Love on the run in Stephen Barker’s photographs

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It’s interesting to imagine Stephen Barker’s thoughts on those nights, to consider his interest in recording this world, these moments. The camera gave him a sort of license to look and see; it repelled his shyness so that he could interpret this world of men and what they communicated – lust sometimes, exhaustion in others, always desire – in a world where sex, not conventions , had the last word. There was no “date” here, no promise to call tomorrow; there was the freedom, the freedom to give and take whatever you chose to give and take, with someone who chose you.

I met Stephen many years ago through a mutual friend, and I think he showed me his pictures then, but I couldn’t really take them because of AIDS, which remains the formative experience of my young life. Stephen’s photos scared me for the men I knew who were or may become HIV positive. AIDS was a thief who changed the world in which I had come of age; she stole from me, and so many others, a life that we cannot describe, and that the universe forgets more and more, year after year.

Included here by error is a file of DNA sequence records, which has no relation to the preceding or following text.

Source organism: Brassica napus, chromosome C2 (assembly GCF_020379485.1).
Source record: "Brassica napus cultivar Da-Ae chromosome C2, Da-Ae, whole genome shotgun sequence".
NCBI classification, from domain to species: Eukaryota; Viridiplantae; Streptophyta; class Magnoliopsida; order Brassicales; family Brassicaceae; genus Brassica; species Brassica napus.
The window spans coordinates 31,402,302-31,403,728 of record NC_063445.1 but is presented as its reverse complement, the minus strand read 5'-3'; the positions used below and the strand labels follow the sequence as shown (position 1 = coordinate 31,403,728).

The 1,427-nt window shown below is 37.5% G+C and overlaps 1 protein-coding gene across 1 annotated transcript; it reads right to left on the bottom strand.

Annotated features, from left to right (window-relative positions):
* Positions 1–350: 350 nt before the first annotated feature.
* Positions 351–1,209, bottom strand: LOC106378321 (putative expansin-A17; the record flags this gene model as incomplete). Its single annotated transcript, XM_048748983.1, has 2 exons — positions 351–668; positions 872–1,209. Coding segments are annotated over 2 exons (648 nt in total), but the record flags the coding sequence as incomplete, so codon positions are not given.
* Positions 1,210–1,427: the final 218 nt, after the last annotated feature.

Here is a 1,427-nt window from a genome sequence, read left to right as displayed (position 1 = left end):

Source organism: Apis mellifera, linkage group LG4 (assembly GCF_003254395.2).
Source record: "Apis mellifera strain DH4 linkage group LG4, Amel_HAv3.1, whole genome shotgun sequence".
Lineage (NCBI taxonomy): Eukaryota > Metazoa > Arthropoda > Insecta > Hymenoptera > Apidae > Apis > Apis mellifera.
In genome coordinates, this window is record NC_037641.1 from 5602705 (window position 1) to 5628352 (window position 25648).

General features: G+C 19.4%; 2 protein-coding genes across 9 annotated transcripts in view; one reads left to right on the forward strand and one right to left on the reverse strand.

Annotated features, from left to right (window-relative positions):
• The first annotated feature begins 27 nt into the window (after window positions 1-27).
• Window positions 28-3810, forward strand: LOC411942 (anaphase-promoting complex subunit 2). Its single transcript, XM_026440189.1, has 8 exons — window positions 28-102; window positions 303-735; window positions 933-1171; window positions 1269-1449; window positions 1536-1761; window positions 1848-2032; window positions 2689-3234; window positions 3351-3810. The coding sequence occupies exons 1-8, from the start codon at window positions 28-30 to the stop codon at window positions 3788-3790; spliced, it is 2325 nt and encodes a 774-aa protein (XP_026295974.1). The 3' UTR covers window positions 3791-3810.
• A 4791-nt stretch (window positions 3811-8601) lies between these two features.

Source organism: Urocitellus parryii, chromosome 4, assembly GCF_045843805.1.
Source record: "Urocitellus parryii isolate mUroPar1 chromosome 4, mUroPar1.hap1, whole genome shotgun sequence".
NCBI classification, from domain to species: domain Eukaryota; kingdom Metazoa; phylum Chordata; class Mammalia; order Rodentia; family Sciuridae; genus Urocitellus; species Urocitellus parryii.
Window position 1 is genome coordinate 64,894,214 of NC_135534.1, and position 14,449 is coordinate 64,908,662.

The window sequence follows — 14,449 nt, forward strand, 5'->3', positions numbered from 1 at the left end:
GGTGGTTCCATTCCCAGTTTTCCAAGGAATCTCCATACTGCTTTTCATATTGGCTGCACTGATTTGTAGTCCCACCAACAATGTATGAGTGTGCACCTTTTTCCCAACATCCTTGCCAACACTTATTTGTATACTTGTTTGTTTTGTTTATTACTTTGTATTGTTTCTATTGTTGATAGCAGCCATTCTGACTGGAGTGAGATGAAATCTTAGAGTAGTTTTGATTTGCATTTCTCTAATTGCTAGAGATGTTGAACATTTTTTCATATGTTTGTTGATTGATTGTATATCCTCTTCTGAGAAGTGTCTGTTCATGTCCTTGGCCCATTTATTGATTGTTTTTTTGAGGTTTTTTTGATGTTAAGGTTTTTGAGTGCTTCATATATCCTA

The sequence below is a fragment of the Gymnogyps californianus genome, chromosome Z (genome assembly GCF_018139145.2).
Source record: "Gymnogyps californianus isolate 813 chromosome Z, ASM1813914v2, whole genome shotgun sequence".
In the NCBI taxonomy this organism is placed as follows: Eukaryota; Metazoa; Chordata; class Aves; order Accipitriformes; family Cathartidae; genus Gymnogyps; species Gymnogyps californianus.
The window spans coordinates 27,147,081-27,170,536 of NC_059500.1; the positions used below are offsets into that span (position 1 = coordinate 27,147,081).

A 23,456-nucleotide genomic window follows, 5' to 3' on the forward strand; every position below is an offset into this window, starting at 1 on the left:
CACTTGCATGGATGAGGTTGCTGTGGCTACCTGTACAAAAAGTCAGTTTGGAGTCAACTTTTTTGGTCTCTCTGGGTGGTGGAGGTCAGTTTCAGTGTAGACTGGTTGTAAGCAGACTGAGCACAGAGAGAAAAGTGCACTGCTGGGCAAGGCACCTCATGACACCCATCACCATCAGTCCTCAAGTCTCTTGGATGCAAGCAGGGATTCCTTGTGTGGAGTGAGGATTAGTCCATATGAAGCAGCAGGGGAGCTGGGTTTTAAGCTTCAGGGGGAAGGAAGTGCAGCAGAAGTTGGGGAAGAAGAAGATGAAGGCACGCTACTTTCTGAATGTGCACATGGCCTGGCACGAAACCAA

It took me that long to review these photographs, and I’m glad to see them. Because they are first and foremost strong images of the movement, of people moving towards other people, looks that convey the desire to connect. Stephen’s photos bring back some smells – the disinfectant that was used to wipe up arrives; the pleasant times sitting in the cinema audience at Club 82, smoking a cigarette with a friend and doing the dishes, even if you haven’t been to Club 82 to talk much except to joke about the experience you had just come from ‘have with a cock in your hand or in your mouth. What people went to Club 82 was to experience bodies in a world of bodies.


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